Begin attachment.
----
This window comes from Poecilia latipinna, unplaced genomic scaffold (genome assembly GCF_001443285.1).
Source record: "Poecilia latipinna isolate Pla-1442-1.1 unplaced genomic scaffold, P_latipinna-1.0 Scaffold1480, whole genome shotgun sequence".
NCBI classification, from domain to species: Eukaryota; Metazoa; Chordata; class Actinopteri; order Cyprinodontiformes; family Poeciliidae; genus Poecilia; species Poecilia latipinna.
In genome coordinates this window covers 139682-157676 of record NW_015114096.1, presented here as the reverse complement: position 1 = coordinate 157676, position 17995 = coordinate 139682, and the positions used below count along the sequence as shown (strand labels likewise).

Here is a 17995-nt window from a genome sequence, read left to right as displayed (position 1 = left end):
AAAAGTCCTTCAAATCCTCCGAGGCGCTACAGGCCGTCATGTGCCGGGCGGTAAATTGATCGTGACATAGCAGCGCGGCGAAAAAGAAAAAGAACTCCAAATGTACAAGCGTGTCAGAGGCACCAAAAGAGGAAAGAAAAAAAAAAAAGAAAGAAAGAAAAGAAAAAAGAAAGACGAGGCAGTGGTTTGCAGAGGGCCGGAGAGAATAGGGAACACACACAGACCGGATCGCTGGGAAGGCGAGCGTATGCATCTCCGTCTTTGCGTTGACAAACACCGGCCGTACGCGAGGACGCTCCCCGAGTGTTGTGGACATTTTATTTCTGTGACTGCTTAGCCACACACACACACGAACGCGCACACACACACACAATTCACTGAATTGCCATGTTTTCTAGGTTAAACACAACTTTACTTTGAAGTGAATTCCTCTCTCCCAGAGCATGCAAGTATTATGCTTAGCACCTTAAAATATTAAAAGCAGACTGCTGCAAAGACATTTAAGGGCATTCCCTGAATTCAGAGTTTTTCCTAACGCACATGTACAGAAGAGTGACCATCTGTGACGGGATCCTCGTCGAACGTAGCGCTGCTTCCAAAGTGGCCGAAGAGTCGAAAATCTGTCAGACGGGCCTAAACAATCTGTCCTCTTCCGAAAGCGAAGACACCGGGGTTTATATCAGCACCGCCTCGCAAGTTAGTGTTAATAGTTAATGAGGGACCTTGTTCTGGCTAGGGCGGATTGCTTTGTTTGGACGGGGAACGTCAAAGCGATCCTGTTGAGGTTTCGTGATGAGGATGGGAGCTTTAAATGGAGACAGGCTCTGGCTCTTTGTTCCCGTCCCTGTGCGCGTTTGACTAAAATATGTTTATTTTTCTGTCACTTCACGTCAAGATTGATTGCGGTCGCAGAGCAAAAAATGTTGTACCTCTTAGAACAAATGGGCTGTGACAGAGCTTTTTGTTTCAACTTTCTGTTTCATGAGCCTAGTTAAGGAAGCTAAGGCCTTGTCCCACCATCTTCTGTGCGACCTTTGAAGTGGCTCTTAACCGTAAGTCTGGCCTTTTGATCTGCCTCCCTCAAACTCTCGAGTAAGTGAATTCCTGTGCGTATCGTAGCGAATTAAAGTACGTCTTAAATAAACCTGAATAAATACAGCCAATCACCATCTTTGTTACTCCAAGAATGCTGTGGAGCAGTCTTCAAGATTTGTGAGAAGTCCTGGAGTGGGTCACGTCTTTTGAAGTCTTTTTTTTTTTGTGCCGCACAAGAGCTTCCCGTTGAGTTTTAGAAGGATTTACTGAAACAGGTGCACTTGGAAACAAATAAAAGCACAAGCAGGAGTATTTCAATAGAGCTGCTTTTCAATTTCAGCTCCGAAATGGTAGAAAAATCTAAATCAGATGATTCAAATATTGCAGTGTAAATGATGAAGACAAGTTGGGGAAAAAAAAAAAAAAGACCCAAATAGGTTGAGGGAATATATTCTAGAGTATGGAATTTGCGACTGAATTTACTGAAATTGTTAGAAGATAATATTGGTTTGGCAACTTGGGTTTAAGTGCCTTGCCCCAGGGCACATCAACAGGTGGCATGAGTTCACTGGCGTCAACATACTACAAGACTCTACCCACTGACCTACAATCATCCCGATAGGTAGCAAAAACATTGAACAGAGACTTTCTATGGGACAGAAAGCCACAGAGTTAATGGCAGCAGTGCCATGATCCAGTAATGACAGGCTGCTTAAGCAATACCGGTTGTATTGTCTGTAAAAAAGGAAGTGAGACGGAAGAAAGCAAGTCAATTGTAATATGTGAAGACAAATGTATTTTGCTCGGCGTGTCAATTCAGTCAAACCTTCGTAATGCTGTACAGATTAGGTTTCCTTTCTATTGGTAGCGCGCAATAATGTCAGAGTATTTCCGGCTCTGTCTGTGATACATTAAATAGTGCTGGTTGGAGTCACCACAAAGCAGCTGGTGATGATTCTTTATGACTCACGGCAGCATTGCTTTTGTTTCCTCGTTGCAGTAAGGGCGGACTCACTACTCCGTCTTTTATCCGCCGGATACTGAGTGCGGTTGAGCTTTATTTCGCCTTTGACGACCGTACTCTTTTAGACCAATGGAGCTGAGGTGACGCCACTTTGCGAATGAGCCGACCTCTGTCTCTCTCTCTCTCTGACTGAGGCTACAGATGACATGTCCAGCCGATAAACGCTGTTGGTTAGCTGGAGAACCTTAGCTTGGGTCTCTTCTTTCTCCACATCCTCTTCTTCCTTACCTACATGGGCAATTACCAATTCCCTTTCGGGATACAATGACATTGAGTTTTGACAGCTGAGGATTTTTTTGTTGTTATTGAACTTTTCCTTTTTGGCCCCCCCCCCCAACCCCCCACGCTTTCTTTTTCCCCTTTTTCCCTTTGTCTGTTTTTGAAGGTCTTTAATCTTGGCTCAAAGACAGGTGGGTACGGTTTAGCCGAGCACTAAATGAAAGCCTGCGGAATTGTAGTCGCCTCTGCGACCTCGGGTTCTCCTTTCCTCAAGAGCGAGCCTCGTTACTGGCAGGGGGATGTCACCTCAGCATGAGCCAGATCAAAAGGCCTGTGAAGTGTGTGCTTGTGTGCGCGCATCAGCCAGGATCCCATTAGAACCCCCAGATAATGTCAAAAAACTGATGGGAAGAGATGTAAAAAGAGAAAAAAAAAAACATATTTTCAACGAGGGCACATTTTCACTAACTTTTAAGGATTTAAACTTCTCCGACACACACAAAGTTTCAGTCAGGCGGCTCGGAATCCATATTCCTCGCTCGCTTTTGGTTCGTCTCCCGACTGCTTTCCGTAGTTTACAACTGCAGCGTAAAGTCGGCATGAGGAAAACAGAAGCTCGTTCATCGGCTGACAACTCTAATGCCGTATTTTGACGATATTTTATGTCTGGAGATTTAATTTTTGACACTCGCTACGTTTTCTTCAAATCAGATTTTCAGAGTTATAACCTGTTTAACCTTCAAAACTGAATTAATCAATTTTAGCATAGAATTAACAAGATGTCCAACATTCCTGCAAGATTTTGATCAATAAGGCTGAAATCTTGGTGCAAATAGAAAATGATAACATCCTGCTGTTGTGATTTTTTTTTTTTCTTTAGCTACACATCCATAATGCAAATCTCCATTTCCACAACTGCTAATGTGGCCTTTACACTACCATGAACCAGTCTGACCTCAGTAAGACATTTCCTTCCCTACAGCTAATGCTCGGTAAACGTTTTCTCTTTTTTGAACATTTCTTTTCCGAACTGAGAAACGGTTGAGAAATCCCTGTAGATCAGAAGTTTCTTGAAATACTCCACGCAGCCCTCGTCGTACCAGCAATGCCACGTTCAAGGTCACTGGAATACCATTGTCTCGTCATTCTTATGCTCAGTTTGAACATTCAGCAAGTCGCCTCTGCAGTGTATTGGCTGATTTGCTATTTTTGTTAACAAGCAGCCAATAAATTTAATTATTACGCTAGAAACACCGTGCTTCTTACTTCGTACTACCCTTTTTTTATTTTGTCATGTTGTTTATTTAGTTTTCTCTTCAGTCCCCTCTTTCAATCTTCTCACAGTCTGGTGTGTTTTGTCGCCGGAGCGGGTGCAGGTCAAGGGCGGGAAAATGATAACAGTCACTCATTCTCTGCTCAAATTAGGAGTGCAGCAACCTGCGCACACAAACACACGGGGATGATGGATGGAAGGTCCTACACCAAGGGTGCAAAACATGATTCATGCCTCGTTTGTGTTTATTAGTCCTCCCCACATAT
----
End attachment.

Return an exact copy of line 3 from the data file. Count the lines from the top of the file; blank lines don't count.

NCBI classification, from domain to species: Eukaryota; Metazoa; Chordata; class Actinopteri; order Cyprinodontiformes; family Poeciliidae; genus Poecilia; species Poecilia latipinna.